Over the past year, IBM executives have come to believe that Watson represents the first machine of the third computer age, a category now referred to within the company as cognitive computing. As Kelly describes it, the first generation of computers were tabulating machines that added up figures. "The second generation," he says, "were the programmable systems--the mainframe, the first IBM 360, PCs, all the computers we have today." Now, Kelly believes, we've arrived at the cognitive moment--a moment of true artificial intelligence. These computers, such as Watson, can recognize important content within language, both written and spoken. They do not ask us to communicate with them in their coded language; they speak ours. And perhaps most important, they can learn, so they improve without constant human instruction.
Link to comment
Share on other sites

LifeBot 5 - The Portable Emergency Room

 

AliveCor Patient Heart Monitor for smart-phones gets FDA approval (this is relevant to my interests... I recently had to "rent" a portable heart monitor for 30 days and it cost my insurance over $1000, wtf? it was just a sensitive microphone; it didnt even send data remotely).

 

And of course, there are new and interesting moral questions to be raised about the ownership, copyright, and privacy of your medical data. Who owns it? Your body made it, right? Implant Devices Collect Patient Data, but Patients Denied Access

Link to comment
Share on other sites

Watson won't be a great doctor for a while IMO, it'll be like WebMD treating you personally. Once AI doctors start having years of geographical/national/individual/academic research health data, and they have long-standing records with you, ie can remember their past diagnoses and recall what dataset caused them to give that analysis, etc, and comparing it to your current data... THAT will be a step up from our current doctors. As it is, we just have doctors informing robots. They will learn from each other though. Exciting, interesting, scary times abound for the privacy-loving patient.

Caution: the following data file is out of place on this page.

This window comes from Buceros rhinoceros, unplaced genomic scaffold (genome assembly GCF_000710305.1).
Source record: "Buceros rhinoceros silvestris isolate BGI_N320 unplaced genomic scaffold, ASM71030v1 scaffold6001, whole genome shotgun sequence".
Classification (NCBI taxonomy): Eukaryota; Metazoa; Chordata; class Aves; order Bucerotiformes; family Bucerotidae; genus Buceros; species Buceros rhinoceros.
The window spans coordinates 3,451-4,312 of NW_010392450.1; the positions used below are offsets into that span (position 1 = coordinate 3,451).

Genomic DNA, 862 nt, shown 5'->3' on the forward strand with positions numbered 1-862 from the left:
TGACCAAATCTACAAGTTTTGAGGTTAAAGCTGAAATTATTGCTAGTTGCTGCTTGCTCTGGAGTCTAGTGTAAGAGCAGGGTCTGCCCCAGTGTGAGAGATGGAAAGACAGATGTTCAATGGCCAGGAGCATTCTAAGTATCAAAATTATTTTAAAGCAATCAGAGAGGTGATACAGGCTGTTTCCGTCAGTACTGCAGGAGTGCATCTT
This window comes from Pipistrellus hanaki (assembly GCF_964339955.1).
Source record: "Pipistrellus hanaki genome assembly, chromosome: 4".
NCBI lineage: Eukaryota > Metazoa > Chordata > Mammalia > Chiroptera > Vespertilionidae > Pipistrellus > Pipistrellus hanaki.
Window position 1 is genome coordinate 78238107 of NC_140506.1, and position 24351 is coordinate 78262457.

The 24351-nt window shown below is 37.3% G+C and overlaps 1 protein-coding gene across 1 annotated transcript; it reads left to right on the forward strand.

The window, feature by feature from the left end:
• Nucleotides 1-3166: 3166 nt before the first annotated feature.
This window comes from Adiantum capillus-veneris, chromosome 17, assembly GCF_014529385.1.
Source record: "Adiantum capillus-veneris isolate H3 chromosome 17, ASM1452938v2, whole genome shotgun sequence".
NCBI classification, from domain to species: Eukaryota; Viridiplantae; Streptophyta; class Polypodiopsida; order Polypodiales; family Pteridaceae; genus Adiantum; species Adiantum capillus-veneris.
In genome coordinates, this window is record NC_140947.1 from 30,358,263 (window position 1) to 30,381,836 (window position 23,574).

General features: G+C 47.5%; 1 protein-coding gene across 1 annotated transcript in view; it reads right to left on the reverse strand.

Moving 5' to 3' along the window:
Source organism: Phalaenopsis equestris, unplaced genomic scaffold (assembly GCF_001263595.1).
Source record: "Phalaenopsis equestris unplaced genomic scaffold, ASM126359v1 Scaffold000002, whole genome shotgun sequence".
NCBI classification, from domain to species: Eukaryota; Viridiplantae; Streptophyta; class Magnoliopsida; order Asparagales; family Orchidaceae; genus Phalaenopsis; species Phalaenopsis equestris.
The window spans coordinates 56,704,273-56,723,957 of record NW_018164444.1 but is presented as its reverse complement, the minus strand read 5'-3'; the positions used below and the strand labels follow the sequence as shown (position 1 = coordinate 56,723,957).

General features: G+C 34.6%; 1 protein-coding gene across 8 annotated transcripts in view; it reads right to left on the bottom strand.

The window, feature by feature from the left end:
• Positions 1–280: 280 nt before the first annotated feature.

Is it immoral to sell medical data to the highest bidder?

Link to comment
Share on other sites

I don't know much about the medical world so maybe this does exist in some form but some sort of mandatory central database of all diagnosis, treatments and outcomes seems extremely useful to improve healthcare. It would increase healthcare transparency and we would be able to put analysis algorithms on these large collections of data to highlight anomalies like the one in the article. All this talk about learning from the data is all nice science fiction unless the data is actually collected and brought together.

Link to comment
Share on other sites

^^ check out this talk, Wilbanks has good ideas:

 

 

I promise to stop spamming this thread now.

 

Yes, but I don't like the approach of his project. His site is demanding all my personal information to tie it to my genotype. Why? My name is irrelevant. Why not anonymize the data a bit to protect privacy? Maybe even by limiting the detail on stuff like date of birth so it's harder to trace a profile back to me given enough personal information?

 

Edit: apparently they do anonymize the data that's publicly available. But it still irks me that it's not anonymous to begin with and my name would be tied to the profile on their servers somewhere.

Link to comment
Share on other sites

I think the quote in the thread starter misses on essential point, which is our current state of knowledge in healthcare. There' s only a small amount of diseases we completely understand and cure. Most medicines on the market don't do what is often assumed. Namely, curing a disease. So the argument that some algorithm could perform better than doctors, is pretty crippled, imo. In many cases it's pretty hard to come to any diagnosis at all. We may miss the proper data, or we lack understanding of what's actually going on behind the symptoms, or a couple of diseases work at the same time and it's not clear which problem causes which symptom, etc.

 

The use of algorithms in medical science/research is pretty accepted though.